Jonathan Hock’s documentary, The Lost Son of Havana, premiered to great acclaim at the 2009 Tribeca Film Festival. In honor of this year’s Festival, and the new baseball season, the film has been made available exclusively on Amazon. Hock recounts one of the important lessons he learned while making his film about pitching legend Luis Tiant.
I’m a nervous director.
So being in Cuba, with only seven days to shoot a feature-length documentary, with the knowledge hanging over us that the Cuban authorities could shut us down at any moment (they know we’re on the island but think we’re there to play a baseball game, not to make a movie), I’m feeling particularly nervous. We don’t have a moment to lose. On our first morning, we have a 9 am call time. At 9:15, Luis Tiant, the Boston Red Sox pitching legend whose return from exile to Cuba is the subject of our film, appears in the hotel lobby. He has just woken up on the island of his birth for the first time in 46 years, but I’m not thinking about how that feels. All I’m thinking is that we’ll be shooting in available light in unknown locations and what if we can’t find his boyhood home or run out of light or the secret police shut us down and the van’s waiting so let’s go.
“Have a cup of coffee,” Luis says to me.
“Luis, we don’t really have time…“
“Sit down,” he says. I take a deep breath and a seat at table with Louie, and he brings me a cortado. “It’s good coffee,” Luis says. He talks about his mother’s coffee and tells us how she would bring coffee on picnics with the family and how, as a 15-year-old at one of these picnics, Luis was asked to join a baseball game with his father and his father’s friends, all former Cuban professionals, in a rite of passage he considers the beginning of his career. Kris Meyer
, our producer, and Bobby Farrelly
, our executive producer, have pulled up a chair by now, enthralled. All I can think is that the picnic site is one more location we have to hit.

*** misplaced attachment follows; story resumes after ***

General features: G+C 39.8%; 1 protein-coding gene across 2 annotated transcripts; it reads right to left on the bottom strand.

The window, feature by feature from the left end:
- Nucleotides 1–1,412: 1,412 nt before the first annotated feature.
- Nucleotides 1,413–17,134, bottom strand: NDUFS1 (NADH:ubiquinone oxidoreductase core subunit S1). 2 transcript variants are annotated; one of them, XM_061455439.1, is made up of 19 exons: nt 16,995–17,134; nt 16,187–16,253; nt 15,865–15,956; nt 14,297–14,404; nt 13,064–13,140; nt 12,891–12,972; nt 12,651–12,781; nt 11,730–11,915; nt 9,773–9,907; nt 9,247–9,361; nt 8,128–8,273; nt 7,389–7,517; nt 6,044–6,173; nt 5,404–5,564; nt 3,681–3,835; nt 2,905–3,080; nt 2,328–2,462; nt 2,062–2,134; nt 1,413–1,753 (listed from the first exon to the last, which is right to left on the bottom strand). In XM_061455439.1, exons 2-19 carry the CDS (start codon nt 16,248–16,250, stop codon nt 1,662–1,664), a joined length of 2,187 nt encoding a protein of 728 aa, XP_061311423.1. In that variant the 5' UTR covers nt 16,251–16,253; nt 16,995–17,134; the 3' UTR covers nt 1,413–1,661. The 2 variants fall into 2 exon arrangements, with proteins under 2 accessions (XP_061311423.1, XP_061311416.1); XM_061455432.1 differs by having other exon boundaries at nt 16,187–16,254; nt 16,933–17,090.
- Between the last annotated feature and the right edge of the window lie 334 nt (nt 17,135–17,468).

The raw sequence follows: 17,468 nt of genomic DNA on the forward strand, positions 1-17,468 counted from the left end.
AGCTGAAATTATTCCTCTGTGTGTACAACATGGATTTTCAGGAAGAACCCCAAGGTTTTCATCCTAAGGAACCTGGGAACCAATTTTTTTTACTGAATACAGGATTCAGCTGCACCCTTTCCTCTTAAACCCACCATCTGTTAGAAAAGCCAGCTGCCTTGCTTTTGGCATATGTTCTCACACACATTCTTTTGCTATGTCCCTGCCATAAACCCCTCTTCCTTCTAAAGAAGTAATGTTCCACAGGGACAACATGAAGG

The story and the coffee are finished. “OK, let’s go,” I say. “Have a cigar,” Luis says, offering me a fresh Cuban from his shirt pocket. “Let’s talk.” We walk out to the beach behind the hotel and sit by the water. Luis asks me about my wife and children, my previous movies. It’s clear I can’t get up until we’re done smoking the cigars. Having never really smoked one before, I can’t believe it takes over 45 minutes.
Finally, almost three hours behind schedule, we head out. Of course we do get lost, but it makes for a great scene. Of course a neighborhood “watch dog” for the police tries to shut us down, but it makes for another great scene. Of course we run out of light, but it gives us a beautiful shot of Luis’ aunt walking him down a Havana alley way at dusk. On his first day home after 46 years, Luis is completely present, in the moment. The shoot has gone better than I ever could have planned.
The next morning the scene repeats itself, and again I am forced to nervously submit to Luis’ agenda rather than my own. But I relax a little, taste the coffee (it is good) and almost enjoy the cigar. Again, the shoot brings unforeseen gems. Louie is so alive here, and everything we could want to happen just seems to find him.
By the fourth morning, when Luis comes down, I’m already sitting at the table waiting for him, with the coffee and a couple of cigars I had picked up myself. I invite him out back for a smoke, and ask him about his wife and children. I’m beginning to understand Luis, and one of the great lessons of his exile. You can’t force life to happen the way you want. You can only be ready for anything, and open to whatever joys and sorrows you encounter. And when you have a moment to enjoy something special, take an extra minute and savor it.
In the cutting room, having captured some very special moments in Luis’ life, we tried hard to let them linger just a little bit, and we hope that the viewer can savor them as much as we did during our time in Cuba with Luis.
Purchase or rent Lost Son of Havana on Amazon VOD.